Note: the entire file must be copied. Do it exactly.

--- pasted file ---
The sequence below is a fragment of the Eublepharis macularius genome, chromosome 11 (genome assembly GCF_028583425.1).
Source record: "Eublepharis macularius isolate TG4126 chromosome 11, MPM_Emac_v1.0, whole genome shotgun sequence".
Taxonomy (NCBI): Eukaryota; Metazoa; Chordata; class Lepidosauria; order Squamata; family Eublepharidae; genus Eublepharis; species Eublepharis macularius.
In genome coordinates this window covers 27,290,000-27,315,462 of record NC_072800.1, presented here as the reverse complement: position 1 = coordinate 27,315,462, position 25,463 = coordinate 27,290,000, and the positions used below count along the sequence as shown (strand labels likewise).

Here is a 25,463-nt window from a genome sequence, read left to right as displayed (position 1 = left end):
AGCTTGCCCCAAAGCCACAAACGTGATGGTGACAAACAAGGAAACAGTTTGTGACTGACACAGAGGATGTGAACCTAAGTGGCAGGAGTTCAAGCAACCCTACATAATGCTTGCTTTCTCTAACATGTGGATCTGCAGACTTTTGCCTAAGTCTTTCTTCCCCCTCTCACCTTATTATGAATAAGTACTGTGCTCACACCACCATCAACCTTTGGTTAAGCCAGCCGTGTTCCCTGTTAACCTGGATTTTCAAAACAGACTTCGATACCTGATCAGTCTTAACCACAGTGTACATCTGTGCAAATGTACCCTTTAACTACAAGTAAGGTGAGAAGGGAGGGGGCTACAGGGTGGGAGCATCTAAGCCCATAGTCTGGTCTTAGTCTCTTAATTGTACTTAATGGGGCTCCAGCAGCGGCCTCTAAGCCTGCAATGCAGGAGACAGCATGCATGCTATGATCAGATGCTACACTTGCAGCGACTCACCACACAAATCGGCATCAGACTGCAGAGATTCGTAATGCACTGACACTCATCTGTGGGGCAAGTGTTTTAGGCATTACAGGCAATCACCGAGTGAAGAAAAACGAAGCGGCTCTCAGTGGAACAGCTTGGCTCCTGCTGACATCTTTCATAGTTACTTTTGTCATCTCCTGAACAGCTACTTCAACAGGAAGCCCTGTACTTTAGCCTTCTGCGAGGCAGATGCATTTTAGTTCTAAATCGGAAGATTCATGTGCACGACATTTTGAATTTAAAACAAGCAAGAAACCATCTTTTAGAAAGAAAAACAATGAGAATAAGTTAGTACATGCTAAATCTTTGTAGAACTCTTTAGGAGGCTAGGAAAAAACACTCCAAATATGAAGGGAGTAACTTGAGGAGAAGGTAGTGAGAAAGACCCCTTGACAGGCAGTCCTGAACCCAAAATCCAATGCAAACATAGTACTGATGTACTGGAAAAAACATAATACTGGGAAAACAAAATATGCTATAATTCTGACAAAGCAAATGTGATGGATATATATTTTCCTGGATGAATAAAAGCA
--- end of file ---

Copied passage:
The sequence below is a fragment of the Eublepharis macularius genome, chromosome 11 (genome assembly GCF_028583425.1).
Source record: "Eublepharis macularius isolate TG4126 chromosome 11, MPM_Emac_v1.0, whole genome shotgun sequence".
Taxonomy (NCBI): Eukaryota; Metazoa; Chordata; class Lepidosauria; order Squamata; family Eublepharidae; genus Eublepharis; species Eublepharis macularius.
In genome coordinates this window covers 27,290,000-27,315,462 of record NC_072800.1, presented here as the reverse complement: position 1 = coordinate 27,315,462, position 25,463 = coordinate 27,290,000, and the positions used below count along the sequence as shown (strand labels likewise).

Here is a 25,463-nt window from a genome sequence, read left to right as displayed (position 1 = left end):
AGCTTGCCCCAAAGCCACAAACGTGATGGTGACAAACAAGGAAACAGTTTGTGACTGACACAGAGGATGTGAACCTAAGTGGCAGGAGTTCAAGCAACCCTACATAATGCTTGCTTTCTCTAACATGTGGATCTGCAGACTTTTGCCTAAGTCTTTCTTCCCCCTCTCACCTTATTATGAATAAGTACTGTGCTCACACCACCATCAACCTTTGGTTAAGCCAGCCGTGTTCCCTGTTAACCTGGATTTTCAAAACAGACTTCGATACCTGATCAGTCTTAACCACAGTGTACATCTGTGCAAATGTACCCTTTAACTACAAGTAAGGTGAGAAGGGAGGGGGCTACAGGGTGGGAGCATCTAAGCCCATAGTCTGGTCTTAGTCTCTTAATTGTACTTAATGGGGCTCCAGCAGCGGCCTCTAAGCCTGCAATGCAGGAGACAGCATGCATGCTATGATCAGATGCTACACTTGCAGCGACTCACCACACAAATCGGCATCAGACTGCAGAGATTCGTAATGCACTGACACTCATCTGTGGGGCAAGTGTTTTAGGCATTACAGGCAATCACCGAGTGAAGAAAAACGAAGCGGCTCTCAGTGGAACAGCTTGGCTCCTGCTGACATCTTTCATAGTTACTTTTGTCATCTCCTGAACAGCTACTTCAACAGGAAGCCCTGTACTTTAGCCTTCTGCGAGGCAGATGCATTTTAGTTCTAAATCGGAAGATTCATGTGCACGACATTTTGAATTTAAAACAAGCAAGAAACCATCTTTTAGAAAGAAAAACAATGAGAATAAGTTAGTACATGCTAAATCTTTGTAGAACTCTTTAGGAGGCTAGGAAAAAACACTCCAAATATGAAGGGAGTAACTTGAGGAGAAGGTAGTGAGAAAGACCCCTTGACAGGCAGTCCTGAACCCAAAATCCAATGCAAACATAGTACTGATGTACTGGAAAAAACATAATACTGGGAAAACAAAATATGCTATAATTCTGACAAAGCAAATGTGATGGATATATATTTTCCTGGATGAATAAAAGCA